Though the aboiteau (Photo here courtesy of Grand Pré Park) is simple in implementation, it is brilliant in concept. What one does is built up a series of dikes but space them wide enough apart so that one can create a drainage channel. Into this drainage channel, the Acadians then placed a check valve, “A one-way doggie door,” as Kenneth joked.

Continuing his explanation, he said the check valve, or clapet, was used to drain water from the marsh, and did so by preventing tidal waters from entering the bay. In fact, the tides closed the valve, and with time, created the immense expanse of land that eventually became Grand Pré, or Grand Prairie.

That explanation set the stage for our second stroke of luck, for Victor Tétrault, the park’s Director Général, had heard there was a couple from New Orleans (Cajuns) searching the archives for record of their displaced ancestor. Graciously, he also said he’d heard there were a couple of visiting journalists, gathering material for several magazines on the Evangeline Trail. The couple, of course, was Janie and me.

Victor was a man brimming with enthusiasm, and heard us discussing the story of the aboiteau and the new monument in his park that had just been erected to dramatize the expulsion. He asked us if we’d care to join him to an overlook of the park, and that was more good fortune.

It’s but a short walk to the overlook, but one that progressed on this early October day through a stand of maples now turned into brilliant red by cool nights and diminishing length of days. The walk then took us by the new sculpture, which consisted of four figures comprising a family. Victor said artists Jules Lasalle and André Fournelle had positioned them there, but only after much soul searching.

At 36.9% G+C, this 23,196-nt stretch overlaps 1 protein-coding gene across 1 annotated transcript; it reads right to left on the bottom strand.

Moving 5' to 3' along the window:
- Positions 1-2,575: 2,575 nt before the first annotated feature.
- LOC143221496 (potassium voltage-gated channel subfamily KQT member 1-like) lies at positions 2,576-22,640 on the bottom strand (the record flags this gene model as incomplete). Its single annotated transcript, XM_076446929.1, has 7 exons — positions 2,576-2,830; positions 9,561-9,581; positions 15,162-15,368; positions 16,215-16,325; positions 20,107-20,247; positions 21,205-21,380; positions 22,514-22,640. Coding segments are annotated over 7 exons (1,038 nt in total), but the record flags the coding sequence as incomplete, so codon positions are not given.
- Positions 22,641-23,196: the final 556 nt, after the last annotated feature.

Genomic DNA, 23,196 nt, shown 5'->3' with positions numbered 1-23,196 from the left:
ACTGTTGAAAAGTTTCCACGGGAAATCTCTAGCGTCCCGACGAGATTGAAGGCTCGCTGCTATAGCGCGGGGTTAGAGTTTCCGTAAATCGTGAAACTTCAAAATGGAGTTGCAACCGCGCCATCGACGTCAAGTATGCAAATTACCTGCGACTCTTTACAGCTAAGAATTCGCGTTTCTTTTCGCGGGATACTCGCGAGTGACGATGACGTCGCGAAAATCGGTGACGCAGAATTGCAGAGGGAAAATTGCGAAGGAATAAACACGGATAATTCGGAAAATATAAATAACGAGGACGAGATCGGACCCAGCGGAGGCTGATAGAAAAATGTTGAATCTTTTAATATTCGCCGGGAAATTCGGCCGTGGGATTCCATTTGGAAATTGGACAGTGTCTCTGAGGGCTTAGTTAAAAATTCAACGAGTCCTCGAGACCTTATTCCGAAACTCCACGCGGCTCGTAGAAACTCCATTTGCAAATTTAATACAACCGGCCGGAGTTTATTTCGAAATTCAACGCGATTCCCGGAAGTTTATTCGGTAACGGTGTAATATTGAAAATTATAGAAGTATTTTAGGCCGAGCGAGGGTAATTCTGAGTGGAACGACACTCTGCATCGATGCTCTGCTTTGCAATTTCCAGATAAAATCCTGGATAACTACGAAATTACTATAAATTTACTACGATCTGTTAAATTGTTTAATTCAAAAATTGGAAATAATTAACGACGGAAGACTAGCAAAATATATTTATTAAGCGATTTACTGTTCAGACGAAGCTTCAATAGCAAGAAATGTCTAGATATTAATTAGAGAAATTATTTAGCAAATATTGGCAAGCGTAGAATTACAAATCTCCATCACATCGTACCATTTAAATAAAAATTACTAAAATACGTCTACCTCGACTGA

At last, however, the artists concluded in a moment of inspiration that a site just above the visitor center would be the appropriate spot. As fate would have it, a subsequent archaeological dig unearthed the ancient remains of an Acadian home adjacent to where the bronzes now repose.

Just a short distance above the figures, there was a telescope and here Victor stopped us. “From here,” said Victor, “The entire story of our park unfolds.

“Look to the north and you see the bay where the boats waited that were to separate families forever. Look straight ahead and you see the artists’ moving work. Look a little further and you see the church, and though you can’t see the statue of Evangeline, she’s with us here everywhere.”

And then, almost as if by design, a pair of eagles circled into our picture, prompting further comment.

“It’s all here,” isn’t it,” said Victor. “We see the pair often, and I like to think of them as Gabriel and Evangeline,” a thought that prompted a return to his theme of the famous couple.

“In fact their story contains a reoccurring theme, which is the reason this park has been designated for possible inclusion in UNESCO’s list of World Heritage Sites.

“It should be included,” insisted Victor, “for truly Grand Pré belongs to all people, and that is one of the major criteria for designation. People like Kenneth come here now from all over the world to find their roots, for his family was one of the displaced. Through the tragedy of a people, this park makes a substantial case for world peace. And that is why I believe Grand Pré will be designated a World Heritage Site.”

Should that day come, we believe such designation would be a continuation of the good luck we enjoyed repeatedly at Grand Pré National Historic Park.